East London zombies

wpid-wp-1429514732410.jpegwpid-wp-1429514752539.jpegOn Sunday I popped out to be chased around East London by zombies, and this happened.

It’s not the kind of thing I expected to return to having escaped the dread hordes of screeching, clutching undead!

(it was all the more disconcerting because the girls look a bit zombie-like with all that stuff on their faces).

But never mind my continuing battles to raise feminist consciousness – what about the zombies??

My friends Si, Jo, Lutfah and I went to East London to take part in The Generation Of Z, a live action immersive theatre sort of thing: 60-odd minutes of being chased, scared, shouted at, shot at and threatened with imminent death by an enthusiastic collection of mad scientists, soldiers and – of course – blood-soaked zombies!

Herded into the basement of an abandoned department store in Whitechapel, a small group of desperate soldiers rescued us from a horde of “infected” before being overrun. We were forced to flee with them through the dark and bloody remains of a “rescue centre” to catch a transport to safety.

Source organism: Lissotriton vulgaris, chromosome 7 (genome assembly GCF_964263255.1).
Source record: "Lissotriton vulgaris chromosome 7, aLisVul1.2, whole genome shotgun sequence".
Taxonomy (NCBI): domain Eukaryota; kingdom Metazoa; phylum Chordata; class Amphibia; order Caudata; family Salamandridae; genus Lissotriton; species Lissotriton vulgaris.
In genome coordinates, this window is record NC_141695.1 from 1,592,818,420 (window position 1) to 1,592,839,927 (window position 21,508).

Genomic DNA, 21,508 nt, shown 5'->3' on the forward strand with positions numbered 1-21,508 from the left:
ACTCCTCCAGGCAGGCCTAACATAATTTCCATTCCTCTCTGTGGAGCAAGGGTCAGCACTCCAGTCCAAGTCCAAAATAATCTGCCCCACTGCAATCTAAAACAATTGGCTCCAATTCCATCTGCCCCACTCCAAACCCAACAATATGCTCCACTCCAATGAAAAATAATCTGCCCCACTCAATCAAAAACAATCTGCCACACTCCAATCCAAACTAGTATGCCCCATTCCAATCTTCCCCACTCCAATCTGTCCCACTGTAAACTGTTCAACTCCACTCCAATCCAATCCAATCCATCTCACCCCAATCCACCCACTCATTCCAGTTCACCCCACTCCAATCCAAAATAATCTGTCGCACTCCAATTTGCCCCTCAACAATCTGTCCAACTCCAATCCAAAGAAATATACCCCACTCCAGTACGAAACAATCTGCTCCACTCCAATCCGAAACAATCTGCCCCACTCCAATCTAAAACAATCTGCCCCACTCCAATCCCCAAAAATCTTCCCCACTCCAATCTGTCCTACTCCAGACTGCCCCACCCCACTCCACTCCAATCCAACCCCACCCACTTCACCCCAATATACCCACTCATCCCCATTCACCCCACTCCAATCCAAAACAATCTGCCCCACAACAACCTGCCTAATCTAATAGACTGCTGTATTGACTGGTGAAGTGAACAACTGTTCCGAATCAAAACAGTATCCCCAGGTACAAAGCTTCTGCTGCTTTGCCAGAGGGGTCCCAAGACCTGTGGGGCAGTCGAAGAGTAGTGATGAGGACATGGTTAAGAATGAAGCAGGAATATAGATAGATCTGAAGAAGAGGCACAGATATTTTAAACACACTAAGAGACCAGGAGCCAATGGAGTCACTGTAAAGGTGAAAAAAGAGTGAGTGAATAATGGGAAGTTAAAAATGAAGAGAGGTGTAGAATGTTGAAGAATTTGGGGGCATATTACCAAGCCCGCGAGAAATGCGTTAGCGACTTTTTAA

There were some nice set-pieces, the acting was mostly pretty good and you couldn’t help but flinch when zombies hammered on the door or popped up from behind some rubble. It was an hour of pretty ghoulishly good fun.

The hardest part was understanding my part in the drama: was I expected to do stuff? Would not participating affect the story? Could a zombie actually “get” me?

There was no introduction to explain this, and only after about 15 minutes (and being shouted at by a mad scientist for not paying attention and helping him!) did I get a sense of my role.

“Getting a sense of your role” when being chased by zombies sounds a bit silly, even to me, but everything became a lot more enjoyable once I understood what was expected of me.

You’re at a performance, obviously, but you’re on the stage, in the middle of it. It’s a cross between seeing a play and playing a first-person shooter computer game.

My only real criticism was the large size of the audience – much of the urgency and panic was lost as we moved between rooms/scenes. The soldiers did a good job shouting, screaming and opening fire on pursuing infected while we moved, but we still had to patiently queue behind 20-30 people to get through a doorway. More panic, more sense of pursuit and danger were needed.

My advice? Do smaller groups but do them faster.

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